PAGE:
LILLEY: Trudeau, Ford fight for Canadian auto industry as Biden pushes ‘buy American’

Article content

Prime Minister Justin Trudeau and Ontario Premier Doug Ford were focused on the same issue Wednesday, despite being quite a distance apart.

Advertisement

Story continues below

Article content

Trudeau was in Washington, D.C. and Ford was in faraway Guelph, but both were talking about the future of Canada’s auto industry.

Trudeau was warning American leaders in Congress about the dangers of protectionist measures while Ford was talking about his government’s plan to build the auto industry of the future – electric vehicles.

Despite the best efforts of both men, U.S. President Joe Biden was in Detroit test-driving an electric Hummer and promoting his plan to boost American auto production with tax breaks.

Under a banner that read, “Made in America,” Biden pushed his tax breaks for buying electric vehicles that are made in America, with 50% American parts and an American made battery.

“We’re going to make sure the jobs of the future end up here in Michigan, not half-way around the world,” Biden said, adding that his law will help consumers “to buy American-made, union-made, clean vehicles.”

Advertisement

Story continues below

Article content

We apologize, but this video has failed to load.

To obtain the full subsidy, the vehicle also has to be made in a unionized factory. Biden has courted the union movement heavily and was surrounded by members and executives from the United Auto Workers at his announcement.

While Prime Minister Trudeau spent time making Canada’s case to congressional leaders — including House Leader Nancy Pelosi and Senate Leader Chuck Schumer — his message is likely to fall on deaf ears. Not because these politicians or others dislike Canada, but because Trudeau’s message is up against Biden’s domestic agenda.

To Biden, who ran heavily on Buy American and other protectionist strategies, this is about rewarding those union members and others in his base who helped him win the White House and whom he needs to win in the mid-terms next year. Biden is also portraying his actions, including his investment on autos and the tax breaks, as the United States taking on China in a global super power race.

Advertisement

Story continues below

Article content

With the President stating he expects the Build Back Better Act to pass next week, attempts to change the bill will be coming late.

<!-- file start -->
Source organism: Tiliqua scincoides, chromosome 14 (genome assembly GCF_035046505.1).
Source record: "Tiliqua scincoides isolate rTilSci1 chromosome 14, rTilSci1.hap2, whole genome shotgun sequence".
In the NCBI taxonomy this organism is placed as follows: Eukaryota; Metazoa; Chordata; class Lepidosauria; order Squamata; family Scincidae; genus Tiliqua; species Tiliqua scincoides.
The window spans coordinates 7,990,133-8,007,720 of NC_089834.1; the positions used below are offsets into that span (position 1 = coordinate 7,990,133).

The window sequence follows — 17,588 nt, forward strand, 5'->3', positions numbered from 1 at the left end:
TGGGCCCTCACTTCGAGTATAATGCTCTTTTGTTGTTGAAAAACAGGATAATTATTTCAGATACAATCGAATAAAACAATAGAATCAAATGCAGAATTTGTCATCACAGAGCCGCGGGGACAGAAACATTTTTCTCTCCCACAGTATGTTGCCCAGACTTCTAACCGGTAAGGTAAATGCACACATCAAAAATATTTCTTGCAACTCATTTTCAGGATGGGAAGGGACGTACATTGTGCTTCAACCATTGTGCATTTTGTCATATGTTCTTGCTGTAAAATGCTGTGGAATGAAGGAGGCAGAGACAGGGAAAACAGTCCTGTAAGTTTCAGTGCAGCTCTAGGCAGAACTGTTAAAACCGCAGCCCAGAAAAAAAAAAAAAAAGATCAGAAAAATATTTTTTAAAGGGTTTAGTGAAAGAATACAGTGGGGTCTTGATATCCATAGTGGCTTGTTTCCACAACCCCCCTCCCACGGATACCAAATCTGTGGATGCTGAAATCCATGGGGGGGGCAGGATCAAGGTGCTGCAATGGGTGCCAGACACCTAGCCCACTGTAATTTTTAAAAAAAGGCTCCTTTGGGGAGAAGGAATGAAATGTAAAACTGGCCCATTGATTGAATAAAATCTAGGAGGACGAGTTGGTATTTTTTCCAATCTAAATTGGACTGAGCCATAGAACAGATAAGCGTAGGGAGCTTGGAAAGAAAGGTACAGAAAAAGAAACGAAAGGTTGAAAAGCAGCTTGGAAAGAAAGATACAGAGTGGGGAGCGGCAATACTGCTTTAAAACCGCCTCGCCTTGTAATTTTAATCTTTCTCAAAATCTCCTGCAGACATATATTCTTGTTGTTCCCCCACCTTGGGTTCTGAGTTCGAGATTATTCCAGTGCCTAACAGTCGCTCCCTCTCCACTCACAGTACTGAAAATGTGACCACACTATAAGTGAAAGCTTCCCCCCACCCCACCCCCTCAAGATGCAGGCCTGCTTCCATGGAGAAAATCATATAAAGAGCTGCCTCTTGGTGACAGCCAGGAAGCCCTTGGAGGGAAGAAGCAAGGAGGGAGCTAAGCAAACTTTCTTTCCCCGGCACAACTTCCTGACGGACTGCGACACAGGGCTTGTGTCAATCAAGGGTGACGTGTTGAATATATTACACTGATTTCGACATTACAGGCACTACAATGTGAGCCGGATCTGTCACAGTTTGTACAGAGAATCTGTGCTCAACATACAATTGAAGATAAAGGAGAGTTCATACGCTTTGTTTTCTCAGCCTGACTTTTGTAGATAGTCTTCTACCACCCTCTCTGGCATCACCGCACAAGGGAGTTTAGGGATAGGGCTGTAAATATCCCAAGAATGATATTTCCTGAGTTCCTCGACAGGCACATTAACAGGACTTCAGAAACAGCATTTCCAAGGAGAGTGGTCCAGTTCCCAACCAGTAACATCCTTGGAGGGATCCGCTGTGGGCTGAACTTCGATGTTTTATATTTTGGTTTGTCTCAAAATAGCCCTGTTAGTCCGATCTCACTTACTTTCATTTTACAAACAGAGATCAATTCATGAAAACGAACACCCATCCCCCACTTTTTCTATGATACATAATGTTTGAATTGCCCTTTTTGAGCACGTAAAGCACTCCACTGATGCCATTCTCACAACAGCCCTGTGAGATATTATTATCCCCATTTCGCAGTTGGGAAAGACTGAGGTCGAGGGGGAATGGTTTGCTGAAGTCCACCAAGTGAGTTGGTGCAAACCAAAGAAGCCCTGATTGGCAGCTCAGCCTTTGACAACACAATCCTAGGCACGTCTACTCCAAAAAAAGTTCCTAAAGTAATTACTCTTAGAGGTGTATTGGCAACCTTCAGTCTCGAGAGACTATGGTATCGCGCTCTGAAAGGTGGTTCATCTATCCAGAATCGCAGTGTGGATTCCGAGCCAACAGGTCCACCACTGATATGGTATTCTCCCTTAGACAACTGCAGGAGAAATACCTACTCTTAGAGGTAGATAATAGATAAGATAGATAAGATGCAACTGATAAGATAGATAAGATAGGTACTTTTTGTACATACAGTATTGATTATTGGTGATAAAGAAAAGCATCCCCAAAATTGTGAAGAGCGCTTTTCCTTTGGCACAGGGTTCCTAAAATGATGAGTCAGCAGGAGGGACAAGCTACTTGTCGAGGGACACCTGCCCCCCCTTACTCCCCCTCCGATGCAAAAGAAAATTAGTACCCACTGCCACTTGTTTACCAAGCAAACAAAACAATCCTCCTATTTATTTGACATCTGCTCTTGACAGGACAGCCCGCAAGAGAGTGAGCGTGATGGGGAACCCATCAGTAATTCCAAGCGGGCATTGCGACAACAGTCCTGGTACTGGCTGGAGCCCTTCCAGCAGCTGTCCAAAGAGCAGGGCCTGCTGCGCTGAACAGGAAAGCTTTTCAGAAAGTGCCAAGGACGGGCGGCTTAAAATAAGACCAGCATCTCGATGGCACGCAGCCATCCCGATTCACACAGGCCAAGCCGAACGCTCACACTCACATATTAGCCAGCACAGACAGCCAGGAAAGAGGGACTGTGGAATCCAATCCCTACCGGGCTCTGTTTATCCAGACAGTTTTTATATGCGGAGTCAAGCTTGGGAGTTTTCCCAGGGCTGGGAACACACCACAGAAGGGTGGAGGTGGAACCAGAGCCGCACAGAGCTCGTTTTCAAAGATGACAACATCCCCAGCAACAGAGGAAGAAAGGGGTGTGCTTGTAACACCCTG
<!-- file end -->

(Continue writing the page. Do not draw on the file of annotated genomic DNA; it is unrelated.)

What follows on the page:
There was the possibility of a win-win for Canada, and Mexico, but it may be too late. That would be to convince the Americans to offer their credits for autos on North American made cars, protecting the continental industry as intended by CUSMA, the renegotiated NAFTA. In turn, Canada and Mexico could offer matching credits.

We apologize, but this video has failed to load.

Mexico doesn’t appear interested in this issue and Trudeau appears late to the game. After being on guard over protectionist measures throughout the Trump administration, Trudeau’s team has largely been absent from Washington until recently and this eleventh-hour push may be too little, too late.

Advertisement

Story continues below

Article content

“We are a little bit concerned about the zero-emission vehicle mandates, or rebates,” Trudeau said at an event at the Wilson Center.

His tone was not where it needed to be and when he pushed for Canada being involved in electric vehicle production, it was as a supplier of the minerals, not of parts like batteries. Trudeau has been supportive of Ontario’s auto industry moving to electric, including getting a battery plant located here, but the tactics of bringing a Team Canada approach to Washington is happening months after it should have.

Ontario hasn’t had a proper strategy for growing the auto industry in years and now as the Ford government brings one forward, American actions put the entire industry at risk.

Trudeau will meet one-on-one with Biden on Thursday, but changing the President’s mind will be a Herculean task.

blilley@postmedia.com

    Advertisement

    Story continues below

    Comments

    Postmedia is committed to maintaining a lively but civil forum for discussion and encourage all readers to share their views on our articles. Comments may take up to an hour for moderation before appearing on the site. We ask you to keep your comments relevant and respectful. We have enabled email notifications—you will now receive an email if you receive a reply to your comment, there is an update to a comment thread you follow or if a user you follow comments. Visit our Community Guidelines for more information and details on how to adjust your email settings.

    Share:

    Share on facebook
    Facebook
    Share on twitter
    Twitter
    Share on pinterest
    Pinterest
    Share on linkedin
    LinkedIn
    On Key

    Related Posts

    On AIR

    Russtrat world

    Who are you, Monsieur Zemmour?

    MOSCOW, 03 Dec 2021, RUSSTRAT Institute. The Ruptly video agency, part of the RT television company, reported that a protest rally was held in Paris